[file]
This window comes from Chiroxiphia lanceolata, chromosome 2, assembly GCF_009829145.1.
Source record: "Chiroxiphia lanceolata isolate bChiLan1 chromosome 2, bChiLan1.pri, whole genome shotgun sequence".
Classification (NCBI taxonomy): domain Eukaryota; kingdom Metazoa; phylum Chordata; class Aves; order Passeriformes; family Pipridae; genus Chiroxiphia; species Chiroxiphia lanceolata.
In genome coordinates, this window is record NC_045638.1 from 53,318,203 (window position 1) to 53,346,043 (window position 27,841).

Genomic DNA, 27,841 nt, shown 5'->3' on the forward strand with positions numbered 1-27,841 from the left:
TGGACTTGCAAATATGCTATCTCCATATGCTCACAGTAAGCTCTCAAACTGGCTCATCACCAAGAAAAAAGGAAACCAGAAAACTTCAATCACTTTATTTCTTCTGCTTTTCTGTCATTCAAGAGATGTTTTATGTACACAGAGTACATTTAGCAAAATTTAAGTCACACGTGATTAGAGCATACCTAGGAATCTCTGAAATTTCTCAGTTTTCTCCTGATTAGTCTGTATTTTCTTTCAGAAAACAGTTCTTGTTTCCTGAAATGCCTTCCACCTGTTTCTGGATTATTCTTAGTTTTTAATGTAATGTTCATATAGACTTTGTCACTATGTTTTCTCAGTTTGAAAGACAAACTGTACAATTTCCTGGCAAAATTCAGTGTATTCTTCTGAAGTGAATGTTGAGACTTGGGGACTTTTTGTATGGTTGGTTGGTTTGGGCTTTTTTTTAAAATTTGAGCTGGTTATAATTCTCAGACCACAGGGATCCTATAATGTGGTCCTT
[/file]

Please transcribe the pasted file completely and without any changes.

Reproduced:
This window comes from Chiroxiphia lanceolata, chromosome 2, assembly GCF_009829145.1.
Source record: "Chiroxiphia lanceolata isolate bChiLan1 chromosome 2, bChiLan1.pri, whole genome shotgun sequence".
Classification (NCBI taxonomy): domain Eukaryota; kingdom Metazoa; phylum Chordata; class Aves; order Passeriformes; family Pipridae; genus Chiroxiphia; species Chiroxiphia lanceolata.
In genome coordinates, this window is record NC_045638.1 from 53,318,203 (window position 1) to 53,346,043 (window position 27,841).

Genomic DNA, 27,841 nt, shown 5'->3' on the forward strand with positions numbered 1-27,841 from the left:
TGGACTTGCAAATATGCTATCTCCATATGCTCACAGTAAGCTCTCAAACTGGCTCATCACCAAGAAAAAAGGAAACCAGAAAACTTCAATCACTTTATTTCTTCTGCTTTTCTGTCATTCAAGAGATGTTTTATGTACACAGAGTACATTTAGCAAAATTTAAGTCACACGTGATTAGAGCATACCTAGGAATCTCTGAAATTTCTCAGTTTTCTCCTGATTAGTCTGTATTTTCTTTCAGAAAACAGTTCTTGTTTCCTGAAATGCCTTCCACCTGTTTCTGGATTATTCTTAGTTTTTAATGTAATGTTCATATAGACTTTGTCACTATGTTTTCTCAGTTTGAAAGACAAACTGTACAATTTCCTGGCAAAATTCAGTGTATTCTTCTGAAGTGAATGTTGAGACTTGGGGACTTTTTGTATGGTTGGTTGGTTTGGGCTTTTTTTTAAAATTTGAGCTGGTTATAATTCTCAGACCACAGGGATCCTATAATGTGGTCCTT